The network resource 502 can include logic circuitry 506 configured to analyze the MIR data from the one or more personal electronic devices 402. The logic circuitry 506 can be configured to perform one or more logical operations to produce at least one parameter that is a function of the MIR data. The parameter(s) can include at least one personal electronic device 402 parameter. Accordingly, the logic circuitry 506 can be configured to select one or more operating parameters of each portable electronic device 402 responsive to the MIR data. The network resource 502 can accordingly be further configured to transmit the one or more operating parameters to each portable electronic device 402 via the communications circuit 504.

The logic circuitry 506 can be configured to compare the MIR data to one or more criteria, and output data or select operating parameters responsive to the comparison. The one or more criteria can include range, strength-of-response, direction, spectral characteristics, polarization, and/or Doppler characteristics, for example.

The logic circuitry 506 can be configured to determine or infer, from the MIR data, an environment 110, 404 of the personal electronic device 402.

Optionally, at least a portion of the one or more personal electronic devices 402 can include one or more second sensors 420 operatively coupled to the personal electronic device 402. The network resource 502 can be configured to receive data or signals from the one or more second sensors 420. The logic circuitry 506 can be configured to select at least one parameter responsive to the data or signals from the one or more second sensors 420 and data from the MIR 101. For example, the one or more second sensors 420 can include a microphone, a camera, a motion sensor, an accelerometer, a magnetic field sensor, an electronic compass, a gyroscope, a gravitational field sensor, a global positioning system receiver, a capacitive sensor, a microswitch, a light sensor, an infrared sensor, a radio frequency sensor, a millimeter wave sensor, and/or a vibration sensor, for example. Accordingly, a combination of MIR data and second sensor data can be used to determine or infer the environment 110, 404; and the combination of MIR data and second sensor data can be used together by the logic circuitry 506 to select the parameter.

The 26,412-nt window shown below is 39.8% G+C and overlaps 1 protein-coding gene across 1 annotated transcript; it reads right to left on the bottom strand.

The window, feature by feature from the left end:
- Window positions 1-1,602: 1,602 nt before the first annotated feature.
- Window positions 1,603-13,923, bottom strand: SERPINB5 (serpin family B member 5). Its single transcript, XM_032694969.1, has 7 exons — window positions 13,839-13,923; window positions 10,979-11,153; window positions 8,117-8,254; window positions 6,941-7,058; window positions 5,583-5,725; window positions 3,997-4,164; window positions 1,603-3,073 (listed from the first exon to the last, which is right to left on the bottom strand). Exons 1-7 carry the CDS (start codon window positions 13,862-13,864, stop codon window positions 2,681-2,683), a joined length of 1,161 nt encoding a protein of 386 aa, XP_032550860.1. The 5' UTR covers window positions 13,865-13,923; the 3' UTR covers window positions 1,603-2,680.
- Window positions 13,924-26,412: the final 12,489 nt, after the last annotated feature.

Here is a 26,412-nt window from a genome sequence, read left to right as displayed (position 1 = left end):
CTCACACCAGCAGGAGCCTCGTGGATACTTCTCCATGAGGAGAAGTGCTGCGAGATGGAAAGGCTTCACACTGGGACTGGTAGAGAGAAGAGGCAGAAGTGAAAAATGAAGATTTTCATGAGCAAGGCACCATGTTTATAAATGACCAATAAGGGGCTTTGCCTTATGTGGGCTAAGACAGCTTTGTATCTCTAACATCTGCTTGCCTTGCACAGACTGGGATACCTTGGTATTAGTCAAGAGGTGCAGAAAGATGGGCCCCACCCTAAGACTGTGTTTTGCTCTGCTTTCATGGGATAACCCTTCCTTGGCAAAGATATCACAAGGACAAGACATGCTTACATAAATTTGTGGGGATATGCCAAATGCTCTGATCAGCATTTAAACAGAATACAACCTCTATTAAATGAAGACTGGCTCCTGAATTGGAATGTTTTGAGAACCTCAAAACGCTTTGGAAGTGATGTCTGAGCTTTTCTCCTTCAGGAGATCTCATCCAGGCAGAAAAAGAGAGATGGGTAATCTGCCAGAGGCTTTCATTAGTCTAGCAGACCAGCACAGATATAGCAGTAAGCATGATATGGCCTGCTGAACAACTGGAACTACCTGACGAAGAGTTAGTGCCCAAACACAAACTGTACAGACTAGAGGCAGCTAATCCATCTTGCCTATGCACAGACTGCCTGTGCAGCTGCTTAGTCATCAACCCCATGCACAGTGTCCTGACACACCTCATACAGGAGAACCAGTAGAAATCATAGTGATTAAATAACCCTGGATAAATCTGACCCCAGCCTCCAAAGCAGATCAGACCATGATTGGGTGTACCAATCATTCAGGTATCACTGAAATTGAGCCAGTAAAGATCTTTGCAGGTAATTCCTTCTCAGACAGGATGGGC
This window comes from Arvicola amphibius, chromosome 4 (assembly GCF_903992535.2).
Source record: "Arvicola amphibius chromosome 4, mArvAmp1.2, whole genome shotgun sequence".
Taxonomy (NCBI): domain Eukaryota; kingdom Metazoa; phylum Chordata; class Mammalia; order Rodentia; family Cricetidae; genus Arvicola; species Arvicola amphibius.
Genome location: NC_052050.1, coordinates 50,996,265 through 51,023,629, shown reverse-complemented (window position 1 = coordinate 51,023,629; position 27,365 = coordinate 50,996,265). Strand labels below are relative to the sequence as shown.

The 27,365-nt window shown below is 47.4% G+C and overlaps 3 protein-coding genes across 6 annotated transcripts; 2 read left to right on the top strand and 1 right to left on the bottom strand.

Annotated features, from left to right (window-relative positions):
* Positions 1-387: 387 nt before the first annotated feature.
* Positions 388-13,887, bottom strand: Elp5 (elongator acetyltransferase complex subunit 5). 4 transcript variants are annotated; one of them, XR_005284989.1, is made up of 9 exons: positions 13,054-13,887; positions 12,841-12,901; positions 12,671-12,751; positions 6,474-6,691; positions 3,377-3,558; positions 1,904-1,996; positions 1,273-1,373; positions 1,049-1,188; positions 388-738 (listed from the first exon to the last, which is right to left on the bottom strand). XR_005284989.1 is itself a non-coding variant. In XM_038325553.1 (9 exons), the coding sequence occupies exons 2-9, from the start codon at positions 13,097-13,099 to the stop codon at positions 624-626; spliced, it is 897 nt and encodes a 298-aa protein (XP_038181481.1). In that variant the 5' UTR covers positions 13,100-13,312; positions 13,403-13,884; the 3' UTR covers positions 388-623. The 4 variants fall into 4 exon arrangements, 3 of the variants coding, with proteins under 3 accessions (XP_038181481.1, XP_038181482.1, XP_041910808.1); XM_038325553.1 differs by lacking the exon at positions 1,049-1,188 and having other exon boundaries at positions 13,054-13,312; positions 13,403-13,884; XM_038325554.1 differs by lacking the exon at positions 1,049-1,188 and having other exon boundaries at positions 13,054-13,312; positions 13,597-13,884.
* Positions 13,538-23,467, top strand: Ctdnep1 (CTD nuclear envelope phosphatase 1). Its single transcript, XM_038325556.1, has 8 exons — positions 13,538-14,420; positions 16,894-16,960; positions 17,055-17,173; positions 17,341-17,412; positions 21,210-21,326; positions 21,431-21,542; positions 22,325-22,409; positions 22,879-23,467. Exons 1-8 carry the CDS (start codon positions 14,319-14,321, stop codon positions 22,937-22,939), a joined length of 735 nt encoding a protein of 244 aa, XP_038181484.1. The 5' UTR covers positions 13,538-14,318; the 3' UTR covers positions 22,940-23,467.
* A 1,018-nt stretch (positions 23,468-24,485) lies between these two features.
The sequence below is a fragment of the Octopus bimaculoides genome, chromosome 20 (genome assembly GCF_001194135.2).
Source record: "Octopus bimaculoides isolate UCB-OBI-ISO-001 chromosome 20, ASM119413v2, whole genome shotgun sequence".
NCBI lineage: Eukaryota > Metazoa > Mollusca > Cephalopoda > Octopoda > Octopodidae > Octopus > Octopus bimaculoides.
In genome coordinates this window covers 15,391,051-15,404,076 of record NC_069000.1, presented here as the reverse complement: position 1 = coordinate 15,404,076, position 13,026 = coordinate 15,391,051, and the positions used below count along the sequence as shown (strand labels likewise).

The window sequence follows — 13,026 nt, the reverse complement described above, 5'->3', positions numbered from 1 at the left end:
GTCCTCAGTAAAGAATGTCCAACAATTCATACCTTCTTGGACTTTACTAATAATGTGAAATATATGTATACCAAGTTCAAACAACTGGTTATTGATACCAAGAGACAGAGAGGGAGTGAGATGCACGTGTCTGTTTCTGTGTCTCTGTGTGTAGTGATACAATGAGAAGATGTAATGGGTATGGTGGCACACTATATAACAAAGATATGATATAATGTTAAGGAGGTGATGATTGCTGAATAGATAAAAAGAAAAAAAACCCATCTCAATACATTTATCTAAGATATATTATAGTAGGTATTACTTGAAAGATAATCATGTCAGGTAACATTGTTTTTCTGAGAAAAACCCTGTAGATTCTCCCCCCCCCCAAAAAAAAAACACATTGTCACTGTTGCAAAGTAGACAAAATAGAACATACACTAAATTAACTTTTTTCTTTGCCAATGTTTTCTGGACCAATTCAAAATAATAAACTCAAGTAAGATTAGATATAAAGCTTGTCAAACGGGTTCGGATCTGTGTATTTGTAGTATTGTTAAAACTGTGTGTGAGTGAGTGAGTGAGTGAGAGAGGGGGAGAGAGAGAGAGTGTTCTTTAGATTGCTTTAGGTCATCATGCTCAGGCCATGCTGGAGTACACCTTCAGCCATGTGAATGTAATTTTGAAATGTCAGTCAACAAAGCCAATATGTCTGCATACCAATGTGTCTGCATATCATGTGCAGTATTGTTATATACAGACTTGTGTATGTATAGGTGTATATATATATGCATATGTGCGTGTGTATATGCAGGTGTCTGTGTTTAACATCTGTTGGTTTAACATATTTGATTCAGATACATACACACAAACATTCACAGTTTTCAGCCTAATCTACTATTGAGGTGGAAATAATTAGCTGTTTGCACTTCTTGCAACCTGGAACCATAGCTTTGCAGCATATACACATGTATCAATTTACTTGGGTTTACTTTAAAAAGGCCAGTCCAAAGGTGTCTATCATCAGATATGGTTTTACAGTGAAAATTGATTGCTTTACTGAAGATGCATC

Optionally, in some embodiments, the MIR 101 can be omitted and the second sensor 420 can provide data for determining or inferring the environment 110, 404 of the personal electronic device 402 and/or determining the parameter. For example, a camera 420 on the personal electronic device 402 can provide data to determine if a user is in the field-of-view of the camera 420, which in turn may be used by the logic circuitry 506 to determine if a user is in a region 110, 404 proximate the personal electronic device 402. In another example, a microphone 420 can provide data to indicate if the personal electronic device 402 is in a quiet environment or a noisy environment 110, 404 and/or, using voice or sound recognition technology, whether the environment 110, 404 corresponds to a conference, a class, a play, a motor vehicle, or other environment.

The at least one parameter determined by the logic circuit 506 can include at least one network 508 parameter. In an embodiment, the at least one network 508 parameter can include at least one network access parameter. For example, the at least one network 508 parameter can include a restricted network access parameter selected to restrict network access for a personal electronic device 402 determined or inferred to be in a restricted access environment 110, 404.

In another example, the at least one network 508 parameter can include a network call admission parameter. The network call admission parameter can be a function of a number, proportion, projected number, or projected proportion of personal electronic devices 402 assigned a restricted network access parameter. The call admission parameter can correspond to a shorter call acceptance time responsive to the call admission parameter being predictive of at least a portion of personal electronic devices 402 not being granted network 508 access. A network call admission parameter can be selected to span a network 508 or can span a cell 510 or a subset of a cell 510 (such as a beamformed subset of the cell 510).